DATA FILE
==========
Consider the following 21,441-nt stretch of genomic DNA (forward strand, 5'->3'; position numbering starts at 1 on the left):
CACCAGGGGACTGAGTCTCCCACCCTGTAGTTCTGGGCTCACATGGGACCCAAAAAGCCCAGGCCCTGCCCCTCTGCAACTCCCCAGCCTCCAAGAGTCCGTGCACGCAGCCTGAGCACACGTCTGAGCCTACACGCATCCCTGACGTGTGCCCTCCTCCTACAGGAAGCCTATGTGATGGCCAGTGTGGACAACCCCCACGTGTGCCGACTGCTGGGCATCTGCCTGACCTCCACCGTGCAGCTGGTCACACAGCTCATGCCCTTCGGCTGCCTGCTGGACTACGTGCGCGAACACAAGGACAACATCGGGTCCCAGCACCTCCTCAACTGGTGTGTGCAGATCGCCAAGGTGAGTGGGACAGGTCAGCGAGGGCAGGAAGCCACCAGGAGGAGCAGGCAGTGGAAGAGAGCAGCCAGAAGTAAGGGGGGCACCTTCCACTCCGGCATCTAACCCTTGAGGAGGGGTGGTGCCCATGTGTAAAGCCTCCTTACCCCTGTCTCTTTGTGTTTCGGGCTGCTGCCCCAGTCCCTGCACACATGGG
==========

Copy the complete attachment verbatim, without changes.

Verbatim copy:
Consider the following 21,441-nt stretch of genomic DNA (forward strand, 5'->3'; position numbering starts at 1 on the left):
CACCAGGGGACTGAGTCTCCCACCCTGTAGTTCTGGGCTCACATGGGACCCAAAAAGCCCAGGCCCTGCCCCTCTGCAACTCCCCAGCCTCCAAGAGTCCGTGCACGCAGCCTGAGCACACGTCTGAGCCTACACGCATCCCTGACGTGTGCCCTCCTCCTACAGGAAGCCTATGTGATGGCCAGTGTGGACAACCCCCACGTGTGCCGACTGCTGGGCATCTGCCTGACCTCCACCGTGCAGCTGGTCACACAGCTCATGCCCTTCGGCTGCCTGCTGGACTACGTGCGCGAACACAAGGACAACATCGGGTCCCAGCACCTCCTCAACTGGTGTGTGCAGATCGCCAAGGTGAGTGGGACAGGTCAGCGAGGGCAGGAAGCCACCAGGAGGAGCAGGCAGTGGAAGAGAGCAGCCAGAAGTAAGGGGGGCACCTTCCACTCCGGCATCTAACCCTTGAGGAGGGGTGGTGCCCATGTGTAAAGCCTCCTTACCCCTGTCTCTTTGTGTTTCGGGCTGCTGCCCCAGTCCCTGCACACATGGG